The brand-new subdivisions of Toronto roll on and on into the cornfields, a new one every month. I drive by them all the time. This is where young families live. But the streets and sidewalks are eerily quiet. You hardly ever see a child. No kids riding bikes. No kids playing shinny. No kids running wild in packs until their moms call them in for supper. It’s as if the kids have vanished.
Where are they? Indoors, doing homework or playing Nintendo. In all-day kindergarten or regulated daycare. Instead of pickup street hockey, they’re playing organized sports with regularly scheduled practices and games, supervised by grown-ups. They’re at Kumon or dance or art, or swimming or tae kwon do. The children of the upper middle class are busy, busy, busy, with schedules that would rival that of any CEO.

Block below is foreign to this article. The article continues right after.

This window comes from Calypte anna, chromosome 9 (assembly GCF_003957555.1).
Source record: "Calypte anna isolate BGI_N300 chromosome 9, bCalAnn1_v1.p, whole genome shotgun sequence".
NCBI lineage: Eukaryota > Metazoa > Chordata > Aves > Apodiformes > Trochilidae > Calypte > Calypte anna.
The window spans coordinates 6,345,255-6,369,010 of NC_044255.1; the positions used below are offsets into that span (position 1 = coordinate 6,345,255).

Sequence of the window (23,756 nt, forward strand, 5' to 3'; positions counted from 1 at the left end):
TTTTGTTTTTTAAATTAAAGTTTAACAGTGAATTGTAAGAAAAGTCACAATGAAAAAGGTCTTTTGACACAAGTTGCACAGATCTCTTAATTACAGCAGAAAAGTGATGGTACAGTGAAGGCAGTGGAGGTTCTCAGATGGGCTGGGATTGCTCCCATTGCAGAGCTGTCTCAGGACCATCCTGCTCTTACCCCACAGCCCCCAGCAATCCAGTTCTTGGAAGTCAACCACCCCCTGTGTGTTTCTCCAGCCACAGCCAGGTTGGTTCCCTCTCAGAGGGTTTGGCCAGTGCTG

It never stops. In high school, they start building their résumés for university. Community service? Check. Sports? Check. Squeeze in a part-time job. If they have some athletic talent, their parents will start investing serious time and money in it. By 18, they are seasoned veterans of the programmed life.
No wonder so many of them are helpless. All their lives, somebody else has told them what to do and where to be. Once they’re on their own, they fall apart. Universities report record levels of stress among their students. Professors complain that for their male students in particular, 19 is the new 17. The kids have never…
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